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Wednesday 08 March 2017

ShelterBox team deploys following Cyclone Enawo
ShelterBox team deploys following Cyclone Enawo
Strong winds in Sambava, Madagascar on March 7 (Image courtesy of Manny Horsford/AP)

A ShelterBox team has deployed to Madagascar in the wake of Tropical Cyclone Enawo as it made landfall on Tuesday March 7. Enawo is the strongest cyclone in 13 years to impact the country and landed as the equivalent of a Category 4 hurricane.

Winds were between 230-270 kilometres per hour and the resulting rains are expected to cause flash flooding and mudslides throughout the rest of the week. 38 people have died and over 50,000 people have been left homeless thus far. This number is expected to climb.

According to the Malagasy Red Cross, approximately 720,000 people will be affected directly and indirectly by this intense tropical cyclone. Meteo Madagascar has issued a red alert for the northeast coastal areas of Madagascar, advising residents to abandon houses on water edges, store drinking water and seek shelter in a safe building.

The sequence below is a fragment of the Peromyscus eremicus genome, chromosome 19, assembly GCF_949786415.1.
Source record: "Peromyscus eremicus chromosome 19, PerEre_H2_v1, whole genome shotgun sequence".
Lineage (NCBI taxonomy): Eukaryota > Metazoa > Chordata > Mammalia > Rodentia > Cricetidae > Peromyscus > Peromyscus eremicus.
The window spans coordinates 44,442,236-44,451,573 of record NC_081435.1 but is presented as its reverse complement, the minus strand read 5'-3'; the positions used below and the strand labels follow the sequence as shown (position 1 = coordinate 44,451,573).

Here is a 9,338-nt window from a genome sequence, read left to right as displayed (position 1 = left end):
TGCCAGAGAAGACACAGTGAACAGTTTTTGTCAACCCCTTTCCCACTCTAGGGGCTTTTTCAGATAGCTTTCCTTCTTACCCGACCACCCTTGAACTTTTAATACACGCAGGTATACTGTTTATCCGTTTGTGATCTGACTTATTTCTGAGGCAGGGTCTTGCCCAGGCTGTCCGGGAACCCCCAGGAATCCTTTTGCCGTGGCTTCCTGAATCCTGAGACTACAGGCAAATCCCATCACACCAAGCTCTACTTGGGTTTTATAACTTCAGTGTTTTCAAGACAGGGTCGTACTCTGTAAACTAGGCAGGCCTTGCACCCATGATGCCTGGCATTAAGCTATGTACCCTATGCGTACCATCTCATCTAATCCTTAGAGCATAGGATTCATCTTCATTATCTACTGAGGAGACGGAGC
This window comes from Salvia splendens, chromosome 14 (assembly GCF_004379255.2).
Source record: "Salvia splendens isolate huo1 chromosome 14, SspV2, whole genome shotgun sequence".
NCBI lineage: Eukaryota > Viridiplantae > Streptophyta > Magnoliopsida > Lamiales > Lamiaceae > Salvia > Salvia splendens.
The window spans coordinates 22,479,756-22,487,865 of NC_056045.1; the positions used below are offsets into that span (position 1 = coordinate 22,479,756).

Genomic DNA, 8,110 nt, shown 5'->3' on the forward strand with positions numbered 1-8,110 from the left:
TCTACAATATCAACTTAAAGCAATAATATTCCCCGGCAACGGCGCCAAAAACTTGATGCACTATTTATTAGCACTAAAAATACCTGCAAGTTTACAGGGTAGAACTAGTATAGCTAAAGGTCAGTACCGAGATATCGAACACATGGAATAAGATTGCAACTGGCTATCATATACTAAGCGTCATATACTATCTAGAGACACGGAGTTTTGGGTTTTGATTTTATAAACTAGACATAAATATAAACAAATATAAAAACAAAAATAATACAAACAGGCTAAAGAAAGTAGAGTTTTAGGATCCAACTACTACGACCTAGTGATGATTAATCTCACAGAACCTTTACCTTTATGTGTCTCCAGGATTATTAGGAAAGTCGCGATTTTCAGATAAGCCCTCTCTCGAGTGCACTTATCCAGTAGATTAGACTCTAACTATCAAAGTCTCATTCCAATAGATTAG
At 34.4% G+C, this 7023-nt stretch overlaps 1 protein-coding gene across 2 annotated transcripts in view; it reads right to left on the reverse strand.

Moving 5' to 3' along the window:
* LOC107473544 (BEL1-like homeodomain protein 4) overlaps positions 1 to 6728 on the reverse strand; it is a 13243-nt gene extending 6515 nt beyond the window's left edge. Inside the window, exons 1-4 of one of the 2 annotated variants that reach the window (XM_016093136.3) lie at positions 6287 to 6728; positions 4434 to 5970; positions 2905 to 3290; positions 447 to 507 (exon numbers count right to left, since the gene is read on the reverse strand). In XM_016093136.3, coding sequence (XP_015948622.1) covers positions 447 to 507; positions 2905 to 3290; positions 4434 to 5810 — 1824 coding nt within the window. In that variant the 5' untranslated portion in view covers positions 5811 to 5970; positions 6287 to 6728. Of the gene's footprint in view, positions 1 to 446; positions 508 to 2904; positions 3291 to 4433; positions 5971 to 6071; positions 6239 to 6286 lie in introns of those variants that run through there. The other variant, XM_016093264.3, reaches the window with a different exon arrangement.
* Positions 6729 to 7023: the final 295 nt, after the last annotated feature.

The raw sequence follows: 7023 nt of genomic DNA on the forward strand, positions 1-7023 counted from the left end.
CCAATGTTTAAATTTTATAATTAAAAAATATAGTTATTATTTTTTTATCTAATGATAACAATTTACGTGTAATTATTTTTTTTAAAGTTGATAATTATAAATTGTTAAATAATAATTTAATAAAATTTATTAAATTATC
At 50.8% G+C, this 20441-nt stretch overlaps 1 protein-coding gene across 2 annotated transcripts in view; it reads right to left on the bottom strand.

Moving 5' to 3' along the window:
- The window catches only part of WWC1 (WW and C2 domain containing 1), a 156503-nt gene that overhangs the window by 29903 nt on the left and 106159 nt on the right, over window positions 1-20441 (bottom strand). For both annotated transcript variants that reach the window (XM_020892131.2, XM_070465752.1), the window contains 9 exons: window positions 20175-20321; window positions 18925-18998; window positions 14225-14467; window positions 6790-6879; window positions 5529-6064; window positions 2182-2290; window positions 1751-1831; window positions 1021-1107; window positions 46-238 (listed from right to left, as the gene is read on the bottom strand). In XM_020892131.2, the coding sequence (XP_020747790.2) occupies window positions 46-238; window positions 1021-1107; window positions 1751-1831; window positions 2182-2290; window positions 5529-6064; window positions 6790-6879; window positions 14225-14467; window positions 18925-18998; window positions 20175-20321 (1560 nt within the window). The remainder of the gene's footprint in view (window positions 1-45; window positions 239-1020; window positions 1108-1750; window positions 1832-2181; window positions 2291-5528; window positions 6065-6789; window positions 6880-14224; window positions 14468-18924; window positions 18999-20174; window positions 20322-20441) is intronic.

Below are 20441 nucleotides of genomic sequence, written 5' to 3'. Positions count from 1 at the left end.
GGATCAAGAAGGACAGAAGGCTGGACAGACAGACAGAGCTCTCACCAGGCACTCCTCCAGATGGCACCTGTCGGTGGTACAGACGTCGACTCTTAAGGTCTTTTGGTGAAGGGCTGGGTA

Footage has started to emerge following Cyclone Enawo's landfall in Madagascar, however, communications are likely severed as a result of the storm so the full extent of damage is not yet known.



Image courtesy of AccuWeather

ShelterBox Operations will continue to monitor Cyclone Enawo as it moves south and tracks back to the Indian Ocean.

ShelterBox has provided aid to families in Madagascar previously, most recently after Tropical Storm Chedza caused intense flooding in the central and southern regions of the country in January 2015.

ShelterBox provided tents to families in the western region of Menabe and in the Madagascan capital of Antananarivo.

One of those recipients was Ernestine Lravaomalala, who lived with her family in Antananarivo. She said: ‘The rains started at the end of December and because of the heavy rainfall, the flooding was intensified by the Tropical Storm Chedza. The water came into the house and soon we were up to our knees.
 
‘Even though the water was getting dangerously higher, we stayed in our home until a ShelterBox tent arrived. At the time, the children were very sick; they all had headaches, sore throats and coughs. The tent has enabled us to keep dry and warm.’


Ernestine Lravaomalala (centre), a recipient of a ShelterBox tent, with her mother and her daughter.

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